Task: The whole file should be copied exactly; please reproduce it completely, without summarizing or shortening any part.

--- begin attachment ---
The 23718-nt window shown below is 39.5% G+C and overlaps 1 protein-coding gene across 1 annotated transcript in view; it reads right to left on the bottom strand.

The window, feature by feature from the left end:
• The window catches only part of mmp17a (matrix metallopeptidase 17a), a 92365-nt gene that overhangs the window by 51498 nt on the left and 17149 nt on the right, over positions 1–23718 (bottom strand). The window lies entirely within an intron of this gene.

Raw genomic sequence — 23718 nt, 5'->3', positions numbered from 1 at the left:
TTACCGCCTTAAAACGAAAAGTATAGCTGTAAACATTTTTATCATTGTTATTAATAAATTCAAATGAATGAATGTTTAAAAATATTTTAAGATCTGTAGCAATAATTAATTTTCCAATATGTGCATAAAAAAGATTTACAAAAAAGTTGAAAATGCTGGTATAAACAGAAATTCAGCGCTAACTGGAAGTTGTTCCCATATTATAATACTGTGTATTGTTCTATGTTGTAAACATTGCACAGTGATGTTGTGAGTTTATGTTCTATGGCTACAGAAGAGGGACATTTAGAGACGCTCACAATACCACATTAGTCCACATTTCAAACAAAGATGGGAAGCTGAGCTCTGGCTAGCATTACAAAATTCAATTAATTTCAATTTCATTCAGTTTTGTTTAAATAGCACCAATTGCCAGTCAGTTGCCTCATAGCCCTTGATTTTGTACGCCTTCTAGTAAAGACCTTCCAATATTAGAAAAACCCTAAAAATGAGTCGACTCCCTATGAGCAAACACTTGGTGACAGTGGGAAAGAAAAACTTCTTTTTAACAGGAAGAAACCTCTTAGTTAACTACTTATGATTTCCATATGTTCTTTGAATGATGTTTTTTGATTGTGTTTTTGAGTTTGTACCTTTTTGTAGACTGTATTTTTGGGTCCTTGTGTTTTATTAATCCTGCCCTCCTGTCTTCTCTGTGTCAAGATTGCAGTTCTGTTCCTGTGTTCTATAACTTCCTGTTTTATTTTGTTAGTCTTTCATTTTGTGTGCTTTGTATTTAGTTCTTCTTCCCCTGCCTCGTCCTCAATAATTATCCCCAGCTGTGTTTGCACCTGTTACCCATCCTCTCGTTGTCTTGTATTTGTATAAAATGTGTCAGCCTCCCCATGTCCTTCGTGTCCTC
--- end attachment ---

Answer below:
The 23718-nt window shown below is 39.5% G+C and overlaps 1 protein-coding gene across 1 annotated transcript in view; it reads right to left on the bottom strand.

The window, feature by feature from the left end:
• The window catches only part of mmp17a (matrix metallopeptidase 17a), a 92365-nt gene that overhangs the window by 51498 nt on the left and 17149 nt on the right, over positions 1–23718 (bottom strand). The window lies entirely within an intron of this gene.

Raw genomic sequence — 23718 nt, 5'->3', positions numbered from 1 at the left:
TTACCGCCTTAAAACGAAAAGTATAGCTGTAAACATTTTTATCATTGTTATTAATAAATTCAAATGAATGAATGTTTAAAAATATTTTAAGATCTGTAGCAATAATTAATTTTCCAATATGTGCATAAAAAAGATTTACAAAAAAGTTGAAAATGCTGGTATAAACAGAAATTCAGCGCTAACTGGAAGTTGTTCCCATATTATAATACTGTGTATTGTTCTATGTTGTAAACATTGCACAGTGATGTTGTGAGTTTATGTTCTATGGCTACAGAAGAGGGACATTTAGAGACGCTCACAATACCACATTAGTCCACATTTCAAACAAAGATGGGAAGCTGAGCTCTGGCTAGCATTACAAAATTCAATTAATTTCAATTTCATTCAGTTTTGTTTAAATAGCACCAATTGCCAGTCAGTTGCCTCATAGCCCTTGATTTTGTACGCCTTCTAGTAAAGACCTTCCAATATTAGAAAAACCCTAAAAATGAGTCGACTCCCTATGAGCAAACACTTGGTGACAGTGGGAAAGAAAAACTTCTTTTTAACAGGAAGAAACCTCTTAGTTAACTACTTATGATTTCCATATGTTCTTTGAATGATGTTTTTTGATTGTGTTTTTGAGTTTGTACCTTTTTGTAGACTGTATTTTTGGGTCCTTGTGTTTTATTAATCCTGCCCTCCTGTCTTCTCTGTGTCAAGATTGCAGTTCTGTTCCTGTGTTCTATAACTTCCTGTTTTATTTTGTTAGTCTTTCATTTTGTGTGCTTTGTATTTAGTTCTTCTTCCCCTGCCTCGTCCTCAATAATTATCCCCAGCTGTGTTTGCACCTGTTACCCATCCTCTCGTTGTCTTGTATTTGTATAAAATGTGTCAGCCTCCCCATGTCCTTCGTGTCCTC